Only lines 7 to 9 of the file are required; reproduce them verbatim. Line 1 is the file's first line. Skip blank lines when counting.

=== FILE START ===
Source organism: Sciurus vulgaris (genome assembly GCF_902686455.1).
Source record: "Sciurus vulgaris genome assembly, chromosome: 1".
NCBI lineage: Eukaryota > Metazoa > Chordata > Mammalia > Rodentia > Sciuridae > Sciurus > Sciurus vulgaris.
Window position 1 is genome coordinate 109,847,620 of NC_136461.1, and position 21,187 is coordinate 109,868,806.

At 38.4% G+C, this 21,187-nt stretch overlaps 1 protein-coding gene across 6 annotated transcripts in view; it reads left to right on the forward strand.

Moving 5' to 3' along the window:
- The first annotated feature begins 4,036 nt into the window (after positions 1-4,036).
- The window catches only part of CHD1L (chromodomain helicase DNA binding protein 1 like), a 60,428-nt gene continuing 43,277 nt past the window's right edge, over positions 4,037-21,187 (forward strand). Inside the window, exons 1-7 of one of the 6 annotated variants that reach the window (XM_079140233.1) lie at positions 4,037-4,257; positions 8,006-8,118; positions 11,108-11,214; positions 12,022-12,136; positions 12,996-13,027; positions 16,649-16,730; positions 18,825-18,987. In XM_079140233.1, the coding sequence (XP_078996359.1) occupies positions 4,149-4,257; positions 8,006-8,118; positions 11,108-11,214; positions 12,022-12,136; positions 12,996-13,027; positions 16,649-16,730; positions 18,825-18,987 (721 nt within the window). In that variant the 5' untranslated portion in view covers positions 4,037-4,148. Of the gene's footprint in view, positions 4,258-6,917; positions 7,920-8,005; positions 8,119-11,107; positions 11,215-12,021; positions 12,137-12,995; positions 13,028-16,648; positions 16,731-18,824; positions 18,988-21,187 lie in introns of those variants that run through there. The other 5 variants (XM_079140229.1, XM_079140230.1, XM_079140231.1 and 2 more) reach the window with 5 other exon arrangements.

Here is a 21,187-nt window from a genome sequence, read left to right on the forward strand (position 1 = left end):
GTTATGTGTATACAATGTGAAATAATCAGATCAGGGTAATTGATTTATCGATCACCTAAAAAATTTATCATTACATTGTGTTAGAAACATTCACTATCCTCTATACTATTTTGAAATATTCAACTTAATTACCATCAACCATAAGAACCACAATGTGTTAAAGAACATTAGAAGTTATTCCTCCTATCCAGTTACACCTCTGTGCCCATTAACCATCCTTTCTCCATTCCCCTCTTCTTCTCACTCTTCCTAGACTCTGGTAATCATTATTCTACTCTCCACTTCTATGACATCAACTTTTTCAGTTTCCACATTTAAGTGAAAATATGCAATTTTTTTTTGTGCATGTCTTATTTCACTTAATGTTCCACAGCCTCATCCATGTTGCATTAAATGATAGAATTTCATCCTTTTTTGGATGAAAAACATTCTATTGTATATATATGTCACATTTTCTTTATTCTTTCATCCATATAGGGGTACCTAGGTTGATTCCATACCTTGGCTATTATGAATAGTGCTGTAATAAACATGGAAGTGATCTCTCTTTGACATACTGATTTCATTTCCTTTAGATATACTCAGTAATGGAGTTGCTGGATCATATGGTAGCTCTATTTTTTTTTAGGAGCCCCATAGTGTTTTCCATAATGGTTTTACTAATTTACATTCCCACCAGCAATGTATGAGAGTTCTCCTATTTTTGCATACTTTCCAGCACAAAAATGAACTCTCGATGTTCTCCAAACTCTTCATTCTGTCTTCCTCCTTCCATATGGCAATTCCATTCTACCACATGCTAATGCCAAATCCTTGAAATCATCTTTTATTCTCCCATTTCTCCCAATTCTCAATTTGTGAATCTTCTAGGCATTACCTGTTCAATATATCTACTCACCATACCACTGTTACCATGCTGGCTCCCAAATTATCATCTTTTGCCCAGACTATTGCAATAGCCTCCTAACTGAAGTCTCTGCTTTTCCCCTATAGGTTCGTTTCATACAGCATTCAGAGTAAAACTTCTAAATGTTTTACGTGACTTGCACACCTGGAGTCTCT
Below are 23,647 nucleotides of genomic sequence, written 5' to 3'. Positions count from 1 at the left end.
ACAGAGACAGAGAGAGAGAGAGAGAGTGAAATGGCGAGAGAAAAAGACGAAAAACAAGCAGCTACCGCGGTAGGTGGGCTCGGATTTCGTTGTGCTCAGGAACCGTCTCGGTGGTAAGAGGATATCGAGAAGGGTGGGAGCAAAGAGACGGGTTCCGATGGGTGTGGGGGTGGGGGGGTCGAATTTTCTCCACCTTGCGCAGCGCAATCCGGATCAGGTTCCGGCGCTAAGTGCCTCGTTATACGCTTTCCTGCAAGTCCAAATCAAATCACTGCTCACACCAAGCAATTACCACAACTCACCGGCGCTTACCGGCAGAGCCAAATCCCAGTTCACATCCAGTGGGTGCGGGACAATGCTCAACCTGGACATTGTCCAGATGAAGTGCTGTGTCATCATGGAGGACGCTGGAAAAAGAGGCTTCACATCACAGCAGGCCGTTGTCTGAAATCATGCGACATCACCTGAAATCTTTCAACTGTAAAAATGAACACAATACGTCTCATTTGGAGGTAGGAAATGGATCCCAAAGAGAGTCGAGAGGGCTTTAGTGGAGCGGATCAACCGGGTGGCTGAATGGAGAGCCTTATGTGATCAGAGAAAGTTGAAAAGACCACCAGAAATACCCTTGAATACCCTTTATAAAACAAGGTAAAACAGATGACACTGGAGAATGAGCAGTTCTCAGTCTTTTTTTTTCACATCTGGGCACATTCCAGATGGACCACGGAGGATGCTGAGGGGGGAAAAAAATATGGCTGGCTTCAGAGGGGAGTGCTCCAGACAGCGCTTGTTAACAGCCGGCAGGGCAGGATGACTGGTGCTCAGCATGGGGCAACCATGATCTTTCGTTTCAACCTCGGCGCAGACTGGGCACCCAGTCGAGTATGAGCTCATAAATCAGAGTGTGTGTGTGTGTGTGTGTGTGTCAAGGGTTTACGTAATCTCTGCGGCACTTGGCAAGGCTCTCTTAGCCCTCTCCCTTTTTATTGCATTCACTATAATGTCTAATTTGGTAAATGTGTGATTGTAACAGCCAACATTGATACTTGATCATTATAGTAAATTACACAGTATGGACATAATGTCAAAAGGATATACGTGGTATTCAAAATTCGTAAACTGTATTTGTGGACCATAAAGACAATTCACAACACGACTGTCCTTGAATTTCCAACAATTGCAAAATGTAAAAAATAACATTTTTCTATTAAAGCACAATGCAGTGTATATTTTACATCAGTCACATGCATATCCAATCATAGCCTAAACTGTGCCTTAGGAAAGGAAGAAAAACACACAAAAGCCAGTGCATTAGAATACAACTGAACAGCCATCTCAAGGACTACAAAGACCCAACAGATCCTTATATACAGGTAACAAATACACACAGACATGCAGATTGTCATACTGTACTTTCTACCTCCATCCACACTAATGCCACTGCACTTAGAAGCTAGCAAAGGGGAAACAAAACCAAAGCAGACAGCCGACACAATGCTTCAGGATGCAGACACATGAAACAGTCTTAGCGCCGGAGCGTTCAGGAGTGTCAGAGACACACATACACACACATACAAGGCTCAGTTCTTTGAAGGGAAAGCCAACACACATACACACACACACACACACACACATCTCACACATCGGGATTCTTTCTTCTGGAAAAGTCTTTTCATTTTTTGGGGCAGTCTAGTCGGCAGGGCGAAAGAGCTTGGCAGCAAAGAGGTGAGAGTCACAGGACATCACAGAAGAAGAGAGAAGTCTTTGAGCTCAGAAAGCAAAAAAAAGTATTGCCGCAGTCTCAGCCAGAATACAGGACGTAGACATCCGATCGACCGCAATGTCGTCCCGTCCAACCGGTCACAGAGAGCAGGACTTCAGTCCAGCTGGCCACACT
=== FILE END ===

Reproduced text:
- The first annotated feature begins 4,036 nt into the window (after positions 1-4,036).
- The window catches only part of CHD1L (chromodomain helicase DNA binding protein 1 like), a 60,428-nt gene continuing 43,277 nt past the window's right edge, over positions 4,037-21,187 (forward strand). Inside the window, exons 1-7 of one of the 6 annotated variants that reach the window (XM_079140233.1) lie at positions 4,037-4,257; positions 8,006-8,118; positions 11,108-11,214; positions 12,022-12,136; positions 12,996-13,027; positions 16,649-16,730; positions 18,825-18,987. In XM_079140233.1, the coding sequence (XP_078996359.1) occupies positions 4,149-4,257; positions 8,006-8,118; positions 11,108-11,214; positions 12,022-12,136; positions 12,996-13,027; positions 16,649-16,730; positions 18,825-18,987 (721 nt within the window). In that variant the 5' untranslated portion in view covers positions 4,037-4,148. Of the gene's footprint in view, positions 4,258-6,917; positions 7,920-8,005; positions 8,119-11,107; positions 11,215-12,021; positions 12,137-12,995; positions 13,028-16,648; positions 16,731-18,824; positions 18,988-21,187 lie in introns of those variants that run through there. The other 5 variants (XM_079140229.1, XM_079140230.1, XM_079140231.1 and 2 more) reach the window with 5 other exon arrangements.

Here is a 21,187-nt window from a genome sequence, read left to right on the forward strand (position 1 = left end):